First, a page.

Thursday Movie Picks: Police Detectives

ThursdayMoviePicksHappy almost Friday! It’s TMP time! The Thursday Movie Picks blogathon was spearheaded by Wandering Through the Shelves Blog.

The rules are simple simple: Each week there is a topic for you to create a list of three movies. Your picks can either be favourites/best, worst, hidden gems, or if you’re up to it one of each. This Thursday’s theme is… Police Detective.

Well, there are SO many to choose from as Hollywood loves procedural movies! But there are a few that stood out to me from movies as well as TV. In fact, I’ve rewatched most of these recently and they’re still fun to watch.

In any case, here are my picks:

HOT FUZZ

One of my favorite action comedy!! Edgar Wright is basically doing a spoof and homage to American buddy action movies like Bad Boys, in fact there’s a scene of them watching that movie! Seeing Simon Pegg as a goody two shoes policeman (hence his name is Nicholas Angel) is such a hoot!! Any movie w/ Pegg + his BFF Nick Frost is always fun. Plus there’s Timothy Dalton as the villain, so perfect!!

Fun Trivia:
Simon Pegg and Edgar Wright interviewed many real police officers while doing research for the film. Many lines in the film such as “I prefer to think my office is out on the street” came directly from those interviews. The stylized scenes of Nick doing paperwork were inspired by the officers noting that paperwork is a huge part of the job, but it is never depicted in cop shows and films.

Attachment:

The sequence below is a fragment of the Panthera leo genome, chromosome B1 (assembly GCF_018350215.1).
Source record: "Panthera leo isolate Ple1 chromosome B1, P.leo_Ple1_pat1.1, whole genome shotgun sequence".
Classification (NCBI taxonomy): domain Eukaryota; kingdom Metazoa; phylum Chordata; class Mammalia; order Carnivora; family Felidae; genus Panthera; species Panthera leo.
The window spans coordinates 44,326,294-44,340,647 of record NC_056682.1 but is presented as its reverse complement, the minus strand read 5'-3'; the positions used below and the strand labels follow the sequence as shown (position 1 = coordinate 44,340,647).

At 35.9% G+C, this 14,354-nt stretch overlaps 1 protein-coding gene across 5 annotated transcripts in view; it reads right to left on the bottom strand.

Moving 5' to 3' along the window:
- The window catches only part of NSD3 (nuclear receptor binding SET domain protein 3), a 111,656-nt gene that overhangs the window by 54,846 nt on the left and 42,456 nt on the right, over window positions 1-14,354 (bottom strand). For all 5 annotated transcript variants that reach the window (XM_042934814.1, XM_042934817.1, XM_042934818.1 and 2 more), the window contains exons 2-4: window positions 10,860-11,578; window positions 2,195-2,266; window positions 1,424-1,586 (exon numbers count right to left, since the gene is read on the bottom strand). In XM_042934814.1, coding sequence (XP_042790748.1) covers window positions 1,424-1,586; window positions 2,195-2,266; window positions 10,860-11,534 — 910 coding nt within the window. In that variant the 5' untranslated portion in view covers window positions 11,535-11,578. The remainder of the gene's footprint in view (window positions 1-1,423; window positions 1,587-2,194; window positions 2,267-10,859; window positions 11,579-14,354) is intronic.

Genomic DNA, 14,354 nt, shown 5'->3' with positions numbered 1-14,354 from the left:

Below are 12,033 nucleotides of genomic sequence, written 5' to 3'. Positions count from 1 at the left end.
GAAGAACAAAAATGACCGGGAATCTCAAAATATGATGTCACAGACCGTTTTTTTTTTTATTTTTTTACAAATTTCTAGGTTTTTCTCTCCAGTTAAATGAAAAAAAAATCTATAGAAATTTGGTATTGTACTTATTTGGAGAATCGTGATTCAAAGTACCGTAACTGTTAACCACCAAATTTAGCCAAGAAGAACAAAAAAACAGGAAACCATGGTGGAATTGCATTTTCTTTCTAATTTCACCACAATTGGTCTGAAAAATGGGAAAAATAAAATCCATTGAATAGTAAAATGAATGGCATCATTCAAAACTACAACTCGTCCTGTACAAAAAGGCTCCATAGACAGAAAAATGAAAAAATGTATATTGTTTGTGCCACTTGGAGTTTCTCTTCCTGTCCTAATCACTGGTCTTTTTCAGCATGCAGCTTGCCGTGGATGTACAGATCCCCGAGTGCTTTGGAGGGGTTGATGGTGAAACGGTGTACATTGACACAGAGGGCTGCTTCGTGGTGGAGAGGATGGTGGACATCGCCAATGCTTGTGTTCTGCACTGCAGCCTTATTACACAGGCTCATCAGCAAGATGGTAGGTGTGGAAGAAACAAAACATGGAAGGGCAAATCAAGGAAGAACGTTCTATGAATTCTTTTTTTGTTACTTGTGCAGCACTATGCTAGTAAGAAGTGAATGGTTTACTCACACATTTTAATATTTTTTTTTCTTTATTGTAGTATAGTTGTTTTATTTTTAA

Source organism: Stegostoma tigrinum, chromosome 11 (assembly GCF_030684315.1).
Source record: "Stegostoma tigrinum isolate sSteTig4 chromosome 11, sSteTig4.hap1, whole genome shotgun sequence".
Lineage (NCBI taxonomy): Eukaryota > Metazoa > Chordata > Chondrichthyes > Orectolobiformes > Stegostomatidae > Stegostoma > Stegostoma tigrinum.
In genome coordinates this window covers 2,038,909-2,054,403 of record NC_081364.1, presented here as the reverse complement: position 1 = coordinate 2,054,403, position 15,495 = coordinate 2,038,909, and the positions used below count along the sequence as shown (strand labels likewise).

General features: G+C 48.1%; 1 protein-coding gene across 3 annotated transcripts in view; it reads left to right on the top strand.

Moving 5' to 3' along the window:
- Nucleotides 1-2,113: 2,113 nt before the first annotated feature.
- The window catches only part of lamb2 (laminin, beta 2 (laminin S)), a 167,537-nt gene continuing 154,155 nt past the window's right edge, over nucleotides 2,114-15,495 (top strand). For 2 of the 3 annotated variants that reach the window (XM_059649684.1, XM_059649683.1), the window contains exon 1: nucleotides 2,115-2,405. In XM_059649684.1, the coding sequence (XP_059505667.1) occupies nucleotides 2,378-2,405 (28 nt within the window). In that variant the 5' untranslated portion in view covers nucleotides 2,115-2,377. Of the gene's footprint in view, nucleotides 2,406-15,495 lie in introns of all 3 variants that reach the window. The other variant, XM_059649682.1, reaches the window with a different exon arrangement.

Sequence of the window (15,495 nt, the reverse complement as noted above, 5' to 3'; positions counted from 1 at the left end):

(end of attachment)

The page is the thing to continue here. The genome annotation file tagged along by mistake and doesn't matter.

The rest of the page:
SLEEPY HOLLOW

I just rewatched this a few months ago as I’ve forgotten quite a bit of it since I first saw this a while ago. I actually enjoyed it more than I did the first time, perhaps my fave Tim Burton film. Johnny Depp is fun to watch as the rather bumbling Ichabod, probably one of my fave roles of his.

Fun Trivia:
Historically, Ichabod Crane was a very unattractive man. Johnny Depp offered to add prosthetics to his face to make himself look ugly, but director Tim Burton wanted to base the character on Crane’s more unattractive personality traits, his reported squeamishness and eccentricity.


MINORITY REPORT

This is one of my all time fave sci-fi movies and somehow a lot of the technology doesn’t seem dated even though this movie is almost 2 decades old! I suppose self-driving cars, personalized ads, home voice automation and gesture controlled computers, most of those have become part of our every day lives now. Tom Cruise is in top form here, definitely one of his best roles.

Fun Trivia:
For the scene where Anderton holds his breath in the bathtub, Steven Spielberg was going to create the air bubble rising with CGI, but Tom Cruise took the time and learned how to do it himself. Both Spielberg and Cruise agreed to waive their usual salary to help keep the film’s budget under $100 million. They agreed to take 15% of the film’s gross instead.

BBC’s Sherlock

Ok so this one is not a movie, though I think they’re still planning on adapting this popular series as a feature. It’s Benedict Cumberbatch‘s huge breakout role (launching the Cumberbitches phenomenon) and he’s definitely fun to watch here. I love his friendship with his partner/assistant Watson, brilliantly played by Martin Freeman, which is one the strongest part about this series.

Fun Trivia: